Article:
Rating: C minus (Where C = "Certainly worth seeing")


Waltz With Bashir (Vals Im Bashir) (Movie) written and directed by Ari Folman; art direction by David Polonskey; direction of animantion by Yoni Goodman; score by Max Richter; with Ron Beno-Yishai, Ronny Dayag, Ari Folman, Dror Harazi, Yehezkel Lazarov, Mickey Leon, Ori Sivan, Zahava Solomon.

Popular culture offers us so many choices these days. A person can go mad trying to decide what to see. You gotta simplify the process somehow. So I make it a policy to avoid animated movies. There are so many good movies with real actors that I haven’t time to catch all of them. To my mind they’re far more worthwhile than animated ones because one of the things about movies that interests me most is the art of acting. I love to see how actors can convince me (or not as the case may be) that the lines they’re saying, the parts they’re playing, are authentic. Without the art of acting, what does a movie give you? A story with pictures. If I want that, I’ll get a kids’ picture book out of the library – for free.

But everybody insisted that this animated movie was special – a serious, adult take on an important subject, rendered in a unique way. Plus, it’s nominated for an Academy Award. That wouldn’t normally carry much weight in my decision whether or not to see a movie but, all things considered, it looked as though this one warranted a suspension of my anti-animation policy.

Ari Folman, the narrator, director and writer of the movie, was involved, as a young Israeli soldier, in the Lebanon war in the early 1980s. A certain atrocity looms large over that event but the narrator, a middle-aged man now, can’t remember much of it. So he interviews various people who were also involved to see if their accounts of the operation will help to answer the question about his own loss of memory.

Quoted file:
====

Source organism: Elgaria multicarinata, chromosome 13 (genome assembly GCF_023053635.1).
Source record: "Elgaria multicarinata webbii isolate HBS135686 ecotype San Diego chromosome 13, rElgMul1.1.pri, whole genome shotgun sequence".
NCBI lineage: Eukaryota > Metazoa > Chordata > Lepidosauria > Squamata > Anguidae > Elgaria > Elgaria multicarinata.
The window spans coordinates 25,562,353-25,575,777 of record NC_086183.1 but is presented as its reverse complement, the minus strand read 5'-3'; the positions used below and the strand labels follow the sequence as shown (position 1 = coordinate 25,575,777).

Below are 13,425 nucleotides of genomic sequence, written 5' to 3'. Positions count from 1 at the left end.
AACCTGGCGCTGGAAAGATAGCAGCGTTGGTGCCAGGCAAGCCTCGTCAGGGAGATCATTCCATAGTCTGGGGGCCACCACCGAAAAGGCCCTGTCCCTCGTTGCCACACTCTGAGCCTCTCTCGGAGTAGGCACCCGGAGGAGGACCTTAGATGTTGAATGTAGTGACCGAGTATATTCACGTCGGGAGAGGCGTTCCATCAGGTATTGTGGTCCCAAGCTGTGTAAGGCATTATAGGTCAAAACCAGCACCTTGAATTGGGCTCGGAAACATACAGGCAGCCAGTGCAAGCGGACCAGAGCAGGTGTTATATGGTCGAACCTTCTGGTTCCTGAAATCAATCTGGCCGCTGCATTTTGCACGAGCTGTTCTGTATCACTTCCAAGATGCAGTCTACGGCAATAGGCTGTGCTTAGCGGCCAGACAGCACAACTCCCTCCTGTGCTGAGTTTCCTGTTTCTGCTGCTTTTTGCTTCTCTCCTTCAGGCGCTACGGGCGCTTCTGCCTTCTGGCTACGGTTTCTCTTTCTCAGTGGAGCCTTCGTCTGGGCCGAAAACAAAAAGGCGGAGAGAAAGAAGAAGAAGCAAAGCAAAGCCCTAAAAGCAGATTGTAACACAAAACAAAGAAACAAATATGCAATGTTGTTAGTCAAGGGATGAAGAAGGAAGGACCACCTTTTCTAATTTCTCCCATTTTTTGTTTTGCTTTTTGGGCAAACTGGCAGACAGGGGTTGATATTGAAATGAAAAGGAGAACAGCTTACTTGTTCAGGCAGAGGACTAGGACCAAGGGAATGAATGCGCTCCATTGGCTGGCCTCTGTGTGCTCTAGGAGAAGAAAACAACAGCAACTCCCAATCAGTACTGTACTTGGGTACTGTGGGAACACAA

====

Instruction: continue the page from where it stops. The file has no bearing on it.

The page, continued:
The question that was occupying my mind through most of the viewing was: why do people like this film? I concede that it may be of great interest to people for whom the (seemingly) intractable problems in the Middle East are a constant concern. We have to allow that with any book, play or movie: if it touches on a subject that’s vital to a group of people, they’ll probably get more out of it than the rest of us will.

And what does this movie offer the rest of us? It does give a sense of how confusing and disorganized a military campaign can be for the individual participants. Apart from that, the overall message appears to be that bad stuff happens in war. Some psychiatrists consulted by the narrator discuss the phenomenon of repressed memories. Perhaps this is supposed to be intriguing but the business of resorting to shrinks for simplistic explanations of things lost its appeal for me long ago.

But the worst thing about the movie is the style of story-telling. We get someone describing what happened and then we see it happening. A witness will say: "I decided to wait until night....". So we see night falling. "Then I decided to crawl down to the sea...." The guy is seen crawling down to the sea. "I started to swim...." He swims. "Then I saw lights on shore...." Guess what we see? There’s no natural-sounding dialogue, no lively exchange between any two people, just that constant narrative drone. Somebody needs to tell these filmmakers that the neat thing about a film is that you can tell a story without the need of a voice-over narration. Before long, I was wishing I could have simply read the accounts of what happened and saved myself a lot of time and money.